Council Member Jackson “Pleased” With Cancellation of 125th Street SBS
Reactions have been rolling in since DOT and the MTA announced this morning that they are canceling plans for Select Bus Service on 125th Street.
Council Member Robert Jackson, whose district includes West Harlem, welcomed the news. “He’s pleased that they listened to concerns and didn’t move forward with Select Bus Service,” Jackson spokesperson Frances Escano told Streetsblog. “He hopes that they come together and move forward with a whole study to come to complete solutions.” According to the 2000 Census, 78 percent of households in Jackson’s district do not own a car [PDF].
Update: Jackson’s office contacted us after publication, seeking to clarify his position. “DOT was only going to do Select Bus Service for the M60,” Escano said in a follow-up call. “If you’re going to do SBS, do it for all of them, don’t just do it for one.” While the M60 has a reputation as serving only LaGuardia customers, only one in ten M60 riders are going to the airport. Riders on local routes would also see faster service thanks to the bus lanes and parking management proposed in the SBS project. Scuttling the SBS project deprives all bus riders on 125th Street of faster service.
When Streetsblog asked whether Jackson believes dedicated bus lanes would benefit all 125th Street bus riders, Escano said only that the council member supports a comprehensive study. Escano would not say whether the council member supports specific improvements — such as dedicated lanes — that would improve trip times for bus riders.
At a forum last week, most candidates looking to succeed the term-limited Jackson, who is running for Manhattan borough president, said they support SBS on 125th Street. Council candidate Mark Levine e-mailed a statement to Streetsblog this afternoon calling the SBS cancellation “outrageous [and] nonsensical.”
After today’s SBS cancellation, WE ACT for Environmental Justice, the local advocacy group that initially led the push for better bus service in Harlem, said it will re-evaluate its approach. After Senator Bill Perkins hosted a town hall meeting where DOT announced that it had trimmed the bus plan, WE ACT did not host a counter-event or action. “We have to have a conversation about what strategy looks like moving forward,” said Jake Carlson, WE ACT’s transportation equity coordinator.
“We knew that there had been concerns from the community about the process around this project,” he said, adding that, despite numerous community meetings, a number of residents felt that DOT and the MTA were unresponsive. “We want to work to play a better role in trying to lead those conversations,” Carlson said.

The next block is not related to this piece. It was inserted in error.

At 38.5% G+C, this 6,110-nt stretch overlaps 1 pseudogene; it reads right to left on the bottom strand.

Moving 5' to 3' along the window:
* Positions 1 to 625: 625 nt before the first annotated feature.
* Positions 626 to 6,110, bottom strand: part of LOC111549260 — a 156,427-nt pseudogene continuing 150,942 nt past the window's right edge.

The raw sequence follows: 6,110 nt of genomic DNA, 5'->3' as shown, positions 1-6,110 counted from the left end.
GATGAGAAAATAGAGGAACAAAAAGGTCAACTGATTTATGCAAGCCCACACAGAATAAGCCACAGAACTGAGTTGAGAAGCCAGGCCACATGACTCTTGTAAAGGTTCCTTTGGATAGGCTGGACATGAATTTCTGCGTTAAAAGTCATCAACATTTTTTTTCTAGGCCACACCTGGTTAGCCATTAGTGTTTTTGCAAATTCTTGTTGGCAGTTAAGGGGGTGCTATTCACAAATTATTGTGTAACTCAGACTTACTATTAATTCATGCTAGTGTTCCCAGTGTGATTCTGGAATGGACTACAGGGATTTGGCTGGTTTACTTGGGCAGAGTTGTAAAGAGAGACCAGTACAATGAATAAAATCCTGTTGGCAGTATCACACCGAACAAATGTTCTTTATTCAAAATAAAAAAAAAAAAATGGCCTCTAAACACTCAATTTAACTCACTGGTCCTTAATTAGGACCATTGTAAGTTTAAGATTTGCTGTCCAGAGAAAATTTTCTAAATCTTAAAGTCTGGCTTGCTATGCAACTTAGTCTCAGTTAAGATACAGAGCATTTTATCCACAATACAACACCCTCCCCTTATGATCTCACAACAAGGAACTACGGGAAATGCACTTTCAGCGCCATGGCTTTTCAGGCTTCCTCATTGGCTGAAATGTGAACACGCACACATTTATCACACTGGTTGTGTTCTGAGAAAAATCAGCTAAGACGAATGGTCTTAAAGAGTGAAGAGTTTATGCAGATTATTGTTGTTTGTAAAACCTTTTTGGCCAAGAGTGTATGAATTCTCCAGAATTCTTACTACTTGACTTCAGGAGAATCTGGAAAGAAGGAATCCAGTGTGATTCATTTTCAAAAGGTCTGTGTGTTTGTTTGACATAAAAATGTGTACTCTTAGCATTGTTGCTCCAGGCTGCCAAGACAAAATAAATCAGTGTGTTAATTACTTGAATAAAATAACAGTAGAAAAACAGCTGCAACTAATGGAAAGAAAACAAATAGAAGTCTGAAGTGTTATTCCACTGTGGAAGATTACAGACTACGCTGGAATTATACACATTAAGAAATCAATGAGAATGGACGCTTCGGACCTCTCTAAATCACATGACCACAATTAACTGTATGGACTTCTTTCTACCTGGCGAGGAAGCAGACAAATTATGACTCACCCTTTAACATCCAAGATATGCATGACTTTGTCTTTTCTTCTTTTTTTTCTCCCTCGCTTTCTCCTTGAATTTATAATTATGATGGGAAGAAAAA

Update: Carlson e-mailed Streetsblog with a clarification: “We stand with Senator Perkins in calling for a comprehensive planning process,” he said. “We also aren’t looking to ‘lead’ the conversations and be out in front of anyone… I don’t want folks to get the impression that we’re presuming to be out in front of the community boards and elected officials.”
DOT defended the SBS planning process and kept the door open for other bus improvements. “We held a thorough public process including 50 meetings with the community advisory committee, community boards, elected officials and other stakeholders,” DOT spokesperson Seth Solomonow said in an e-mailed statement. “We still hope to work to address these issues and improve bus service throughout the corridor in dialog with the community.”
Update: “After more than 50 meetings over the last year producing dramatic revisions to the project but no support from local community boards and elected officials,” Solomonow said in a follow-up statement, “It simply was not possible to proceed at this time.”
Despite the setback, advocates say improving 125th Street bus service is too important for the issue to go away. “At this point, it’s really up to the immediate communities to say what they want,” Tri-State Transportation Campaign Executive Director Veronica Vanterpool told Streetsblog. “The conversation needs to continue, and I think it will, because there are so many bus riders in that community.”
In a statement, MTA spokesperson Aaron Donovan said that improvements for bus riders would still be considered. “We do hope to have a continued dialogue with community stakeholders about ways that we can continue to improve bus speed and service… In the short term, we plan to work with the Community Boards to explore whether any parking or traffic improvements discussed during the SBS outreach process can improve 125th Street for all users.”
Update: In a statement, State Senator Adriano Espaillat, who represents the area west of Amsterdam Avenue, said that SBS would have “vastly improved public transit for uptown residents that rely on this bus line every day. It is disappointing that this balanced and sensible proposal has been canceled.”
Streetsblog is awaiting responses from City Council members Melissa Mark-Viverito and Inez Dickens, as well as State Senator Bill Perkins and Assembly members Robert J. Rodriguez and Keith L.T. Wright, who all represent areas along 125th Street. We also have an inquiry in with Transport Workers Union Local 100, which earlier this year said it will continue to contribute to Perkins’ re-election campaign, despite his opposition to SBS on 125th Street. We’ll let you know if we hear anything back.